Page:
Time spent at my daughter’s home in Florida has stirred memories when I was a working housewife in the United States and she was just a baby. As I watch her play her many roles and wear different hats, I am in awe of her stamina and dedication. I tell her: “You are like a juggler, keeping all the balls up in the air and not dropping a single one. How do you do it?”
Her reply is simple: “This is my family. There’s a job to do. That’s all there is to it, Mom. Besides, have you forgotten? You did this, too.”
My mind goes on sudden replay. And as it does, I don’t bother to ask her if there are days she would rather be, like they say in Hawaii, “riding a mule in Molokai.” I know the answer to that one.
Can’t get sick
When I was in the thick of it many years ago, I was convinced that mothers around the world did not have the luxury of getting sick. I worried about that as I lay in bed some nights, mentally reviewing the contents of my pantry and planning the menu for the next day. What if, God forbid, I woke up sick the following day? Worse yet, what if I didn’t wake up at all?
With my first cup of coffee in the morning, I used to take out the meat for dinner that night, unless I had already done so before going to bed at the same time that I left money or prepared lunches for school on the kitchen counter.
Because my real estate office was not far, I came home on my lunch break to do a couple of loads of laundry, make the beds that I was too rushed to do early that morning and maybe even clean a bathroom or two.
After work it was time to get dinner ready. That was our special time. Of course, as the children got older, it was harder to get the entire family around the table every night. But we tried.
It was nonstop action from sun-up to bedtime, fully in tune with the needs of the family, ready to help with homework, pay bills, and keep up with children growing faster than weeds. “Exhausting” is a weak word to describe the drill.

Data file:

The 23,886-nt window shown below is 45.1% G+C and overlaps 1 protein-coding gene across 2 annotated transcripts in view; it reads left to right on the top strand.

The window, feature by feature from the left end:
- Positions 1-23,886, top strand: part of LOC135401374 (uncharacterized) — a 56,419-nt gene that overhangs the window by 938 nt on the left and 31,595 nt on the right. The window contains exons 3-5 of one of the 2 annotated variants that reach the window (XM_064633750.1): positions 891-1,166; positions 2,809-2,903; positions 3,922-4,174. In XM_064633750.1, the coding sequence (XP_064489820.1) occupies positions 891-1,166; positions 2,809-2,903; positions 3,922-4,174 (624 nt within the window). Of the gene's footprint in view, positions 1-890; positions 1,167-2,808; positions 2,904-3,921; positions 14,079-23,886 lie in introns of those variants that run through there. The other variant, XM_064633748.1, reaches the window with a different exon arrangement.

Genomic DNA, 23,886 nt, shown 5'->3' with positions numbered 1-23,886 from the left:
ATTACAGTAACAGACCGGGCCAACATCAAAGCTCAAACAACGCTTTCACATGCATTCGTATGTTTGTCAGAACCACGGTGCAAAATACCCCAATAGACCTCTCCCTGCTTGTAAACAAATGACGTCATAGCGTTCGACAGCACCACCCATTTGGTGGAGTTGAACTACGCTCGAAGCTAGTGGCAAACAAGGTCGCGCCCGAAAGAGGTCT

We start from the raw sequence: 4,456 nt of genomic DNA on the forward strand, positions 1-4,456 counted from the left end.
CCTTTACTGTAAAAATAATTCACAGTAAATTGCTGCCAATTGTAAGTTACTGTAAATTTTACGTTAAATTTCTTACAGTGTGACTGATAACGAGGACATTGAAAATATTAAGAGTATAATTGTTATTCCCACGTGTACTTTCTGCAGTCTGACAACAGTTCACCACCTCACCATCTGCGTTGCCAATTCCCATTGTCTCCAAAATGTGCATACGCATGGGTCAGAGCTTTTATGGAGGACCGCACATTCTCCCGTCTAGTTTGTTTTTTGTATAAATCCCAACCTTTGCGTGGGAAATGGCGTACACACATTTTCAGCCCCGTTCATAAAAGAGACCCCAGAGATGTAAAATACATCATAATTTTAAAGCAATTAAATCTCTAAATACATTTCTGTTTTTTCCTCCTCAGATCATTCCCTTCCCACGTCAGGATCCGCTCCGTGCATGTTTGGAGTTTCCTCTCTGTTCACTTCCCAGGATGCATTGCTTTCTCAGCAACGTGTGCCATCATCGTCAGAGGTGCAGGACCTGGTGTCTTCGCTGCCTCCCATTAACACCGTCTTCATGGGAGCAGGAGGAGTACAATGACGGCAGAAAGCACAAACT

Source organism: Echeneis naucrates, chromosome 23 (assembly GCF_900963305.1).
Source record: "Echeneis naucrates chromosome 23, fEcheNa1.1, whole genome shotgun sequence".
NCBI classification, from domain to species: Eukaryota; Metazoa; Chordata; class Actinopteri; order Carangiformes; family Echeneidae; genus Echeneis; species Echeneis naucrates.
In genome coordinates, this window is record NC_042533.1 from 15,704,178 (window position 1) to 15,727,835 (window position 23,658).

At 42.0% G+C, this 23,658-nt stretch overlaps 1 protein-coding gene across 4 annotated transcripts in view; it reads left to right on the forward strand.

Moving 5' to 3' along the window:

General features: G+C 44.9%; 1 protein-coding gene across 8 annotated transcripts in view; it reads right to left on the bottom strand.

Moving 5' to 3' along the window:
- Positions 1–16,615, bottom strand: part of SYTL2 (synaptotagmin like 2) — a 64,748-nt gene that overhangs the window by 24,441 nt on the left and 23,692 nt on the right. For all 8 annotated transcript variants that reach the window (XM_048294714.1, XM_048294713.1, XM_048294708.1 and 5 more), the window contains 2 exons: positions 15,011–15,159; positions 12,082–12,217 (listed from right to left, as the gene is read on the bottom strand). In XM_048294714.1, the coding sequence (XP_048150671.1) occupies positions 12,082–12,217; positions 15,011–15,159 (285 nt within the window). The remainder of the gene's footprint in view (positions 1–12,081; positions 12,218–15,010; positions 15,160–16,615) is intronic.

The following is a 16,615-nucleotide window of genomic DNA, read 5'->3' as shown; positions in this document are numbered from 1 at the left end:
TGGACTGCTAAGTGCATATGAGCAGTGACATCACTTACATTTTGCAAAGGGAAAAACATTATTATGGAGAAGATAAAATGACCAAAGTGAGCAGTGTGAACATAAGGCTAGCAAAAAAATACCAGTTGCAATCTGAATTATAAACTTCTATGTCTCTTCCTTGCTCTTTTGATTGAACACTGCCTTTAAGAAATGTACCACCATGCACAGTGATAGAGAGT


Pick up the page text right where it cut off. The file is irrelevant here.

How can one person be expected to be wife, mother, teacher, cook, cleaning lady, laundry woman, nurse, doctor, dispatcher, carpool planner, referee, accountant, counselor… should I go on? And on top of this you bravely try to hold down a nine-to-five job.
My daughter is a licensed hair stylist/colorist at a posh salon in Boynton Beach. That means she’s on her feet several hours a day making other women (and some men) look good. Her clients live in grand equestrian estates not too far from restaurants, shops and all the good stuff. They can afford to have their huge homes cleaned and fluffed by ladies from Nicaragua, Puerto Rico or Cuba. I hear there are a few kababayan, too.
I know Josie from Ilocos Norte who cleans homes in affluent Boca Raton. Now a US citizen, she has been back only once in the last 30 years and is painfully homesick. But there is one niece back home she is still putting through school. And so she stays. Another two years, she says, and then all eight of her “dependents” will be college graduates. Bless her heart.
Housewives in the Philippines, even those in the not-so-high income bracket, should thank their lucky stars. We have helpers to do the cleaning. The yaya takes care of our children. (Sometimes that’s not such a big plus, but let’s not even go there.) Our extended families are a bonus. The lolo and lola are at home or standing by.
My nephew from California used to visit a lot and marveled at the way Filipino women always look so well put together, never harried or disheveled.
Maybe because even when both parents work, the pace has not gotten to the dog-eat-dog pitch. We have a different lifestyle. As hard as we work, our priorities are not purely success-driven. We know how to take “me time.” We pamper ourselves.
To have “the works” done at an average beauty salon is affordable. When we opt for home services, it is not necessary to rob a bank.
How we live
But it isn’t just the perks that matter. It isn’t about where we live. It is more about “how.” There is always the danger of getting caught in the trap of the rat race. It can’t be all about work and success. Nor can it be just fun and games. We must seek a balance.
I love to see parents and their children on a road trip, or gathered around a table breaking bread. The vibes are warm and tender. But nothing beats seeing them all together in church on Sundays.
I read somewhere that the core of family is at the heart of how you live and how you worship. I am overjoyed that my daughter and her family have it all together.
Life in America is tough. No, the grass isn’t always greener. It is in utter amazement that I watch my daughter and think, “How does she do it? And how did I manage?”
And then it dawns on me. That was all a good 40 years ago. I have pictures of what we looked like then. Ah, youth! How fast you flew!
It is late. I amble along to the kitchen to make myself a soothing cup of tea and I think I hear an old American ditty which goes: “The old gray mare, she ain’t what she used to be…”!